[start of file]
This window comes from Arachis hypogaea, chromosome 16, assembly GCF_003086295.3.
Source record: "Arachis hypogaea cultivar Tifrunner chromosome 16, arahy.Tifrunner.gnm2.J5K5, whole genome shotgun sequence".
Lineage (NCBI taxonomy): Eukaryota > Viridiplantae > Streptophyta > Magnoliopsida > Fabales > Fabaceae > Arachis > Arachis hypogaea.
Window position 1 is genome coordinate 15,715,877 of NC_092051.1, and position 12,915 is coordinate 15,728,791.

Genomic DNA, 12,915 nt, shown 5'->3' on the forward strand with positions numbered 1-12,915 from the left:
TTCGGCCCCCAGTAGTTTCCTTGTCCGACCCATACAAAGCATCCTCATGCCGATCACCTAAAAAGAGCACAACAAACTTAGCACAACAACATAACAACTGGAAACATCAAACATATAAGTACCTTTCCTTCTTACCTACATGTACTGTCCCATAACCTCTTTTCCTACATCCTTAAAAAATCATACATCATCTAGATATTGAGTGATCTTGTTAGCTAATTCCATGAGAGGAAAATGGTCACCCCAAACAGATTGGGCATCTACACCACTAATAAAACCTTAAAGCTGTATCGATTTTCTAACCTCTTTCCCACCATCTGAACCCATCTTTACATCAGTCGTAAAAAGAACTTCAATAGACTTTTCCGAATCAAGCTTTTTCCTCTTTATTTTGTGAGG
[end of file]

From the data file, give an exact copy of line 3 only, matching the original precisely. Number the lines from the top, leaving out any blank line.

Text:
Lineage (NCBI taxonomy): Eukaryota > Viridiplantae > Streptophyta > Magnoliopsida > Fabales > Fabaceae > Arachis > Arachis hypogaea.